Several main participants in the battle of Culloden denied any knowledge of the rumors. The noblemen of the Jacobite party Lord Balmerino and the Lord Kilmanrock, both attainted (as the action was called at that time) and beheaded after the battle (on 18 August 1746), asked another leading supporter of Bonnie Prince Charles, whether he had heard of any such order being made before the battle for giving no quarter to the Duke’s army. This exchange occurred on the day of their execution for high treason, and the doomed men would have gained nothing by lying. They affirmed that they had never heard of such orders. Lord Balmerino said “that he would not knowingly have acted under such order, because he looked upon it as unmilitary, and beneath the character of a soldier.”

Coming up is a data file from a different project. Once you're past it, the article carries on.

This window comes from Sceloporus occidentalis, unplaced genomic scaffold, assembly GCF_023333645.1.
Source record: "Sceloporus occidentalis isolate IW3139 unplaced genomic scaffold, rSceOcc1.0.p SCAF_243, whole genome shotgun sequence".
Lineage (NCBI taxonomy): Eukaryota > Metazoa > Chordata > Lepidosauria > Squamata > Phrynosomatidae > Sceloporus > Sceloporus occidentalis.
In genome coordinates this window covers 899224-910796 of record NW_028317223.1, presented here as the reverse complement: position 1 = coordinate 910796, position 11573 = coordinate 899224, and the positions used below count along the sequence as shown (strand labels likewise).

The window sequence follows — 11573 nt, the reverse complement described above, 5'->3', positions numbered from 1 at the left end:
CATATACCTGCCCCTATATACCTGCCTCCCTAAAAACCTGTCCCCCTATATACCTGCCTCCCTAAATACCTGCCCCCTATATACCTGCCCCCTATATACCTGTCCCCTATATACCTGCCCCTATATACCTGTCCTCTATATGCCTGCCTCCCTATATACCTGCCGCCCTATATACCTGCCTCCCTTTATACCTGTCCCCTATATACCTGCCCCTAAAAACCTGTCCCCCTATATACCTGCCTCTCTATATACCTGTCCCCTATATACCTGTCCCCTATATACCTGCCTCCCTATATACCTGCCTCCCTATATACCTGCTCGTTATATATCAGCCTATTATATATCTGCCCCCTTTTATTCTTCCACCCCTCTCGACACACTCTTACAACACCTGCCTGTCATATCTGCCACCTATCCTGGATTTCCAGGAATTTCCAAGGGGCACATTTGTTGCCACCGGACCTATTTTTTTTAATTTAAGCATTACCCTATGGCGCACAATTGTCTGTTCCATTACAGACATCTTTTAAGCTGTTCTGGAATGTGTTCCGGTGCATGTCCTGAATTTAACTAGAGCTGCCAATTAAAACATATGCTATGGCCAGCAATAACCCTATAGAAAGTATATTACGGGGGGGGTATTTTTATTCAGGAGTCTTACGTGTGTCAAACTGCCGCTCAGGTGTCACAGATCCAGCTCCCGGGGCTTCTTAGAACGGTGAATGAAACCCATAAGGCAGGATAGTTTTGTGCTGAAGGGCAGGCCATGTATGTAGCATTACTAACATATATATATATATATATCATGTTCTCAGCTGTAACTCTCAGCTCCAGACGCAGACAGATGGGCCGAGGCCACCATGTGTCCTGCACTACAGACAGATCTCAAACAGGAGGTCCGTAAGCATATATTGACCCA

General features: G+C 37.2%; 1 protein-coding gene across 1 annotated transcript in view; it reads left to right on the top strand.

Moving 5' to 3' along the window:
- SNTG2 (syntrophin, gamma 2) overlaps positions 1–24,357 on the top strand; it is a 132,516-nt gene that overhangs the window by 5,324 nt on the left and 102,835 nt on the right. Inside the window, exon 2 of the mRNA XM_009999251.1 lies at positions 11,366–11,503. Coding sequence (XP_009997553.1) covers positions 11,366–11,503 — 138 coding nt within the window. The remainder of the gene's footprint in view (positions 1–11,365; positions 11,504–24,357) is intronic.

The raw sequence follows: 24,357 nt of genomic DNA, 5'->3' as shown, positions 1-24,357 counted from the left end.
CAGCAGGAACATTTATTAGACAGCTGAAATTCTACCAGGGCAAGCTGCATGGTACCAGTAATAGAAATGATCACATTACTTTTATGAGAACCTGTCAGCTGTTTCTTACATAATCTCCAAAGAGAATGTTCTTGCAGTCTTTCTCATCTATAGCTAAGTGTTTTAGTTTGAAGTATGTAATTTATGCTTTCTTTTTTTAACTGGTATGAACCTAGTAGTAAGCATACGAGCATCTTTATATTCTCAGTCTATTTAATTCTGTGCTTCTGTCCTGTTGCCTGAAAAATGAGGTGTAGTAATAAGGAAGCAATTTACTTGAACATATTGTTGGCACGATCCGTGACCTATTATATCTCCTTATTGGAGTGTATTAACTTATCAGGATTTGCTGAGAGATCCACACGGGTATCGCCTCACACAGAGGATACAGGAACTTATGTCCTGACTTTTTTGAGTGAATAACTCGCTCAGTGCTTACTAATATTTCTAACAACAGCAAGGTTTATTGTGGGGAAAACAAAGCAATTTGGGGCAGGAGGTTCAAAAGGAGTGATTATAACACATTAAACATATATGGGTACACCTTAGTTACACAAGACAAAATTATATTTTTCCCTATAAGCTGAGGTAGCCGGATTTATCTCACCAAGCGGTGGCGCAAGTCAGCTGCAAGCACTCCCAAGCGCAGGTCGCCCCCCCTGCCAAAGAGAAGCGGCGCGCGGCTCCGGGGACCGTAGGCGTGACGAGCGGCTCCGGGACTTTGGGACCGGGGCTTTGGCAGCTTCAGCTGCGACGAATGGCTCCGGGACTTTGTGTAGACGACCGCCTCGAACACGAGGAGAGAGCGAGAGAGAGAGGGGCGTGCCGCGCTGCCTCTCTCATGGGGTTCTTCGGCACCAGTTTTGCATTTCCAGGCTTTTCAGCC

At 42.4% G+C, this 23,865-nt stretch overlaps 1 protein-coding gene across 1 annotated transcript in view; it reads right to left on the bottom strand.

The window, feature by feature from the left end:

No such statement from the duke is extant. The defeated Jacobites were treated with great severity, but no atrocities comparable to those only too well known to our contemporaries were reported. References to the behavior beneath the character of a soldier should seldom be taken at face value, for war is war and has always been attended by unspeakable cruelty. However, neither Prince William (despite the nickname butcher duke) nor the Pretender seems to have given such an order, let alone written it on the back of a playing card, and such a card hardly ever existed.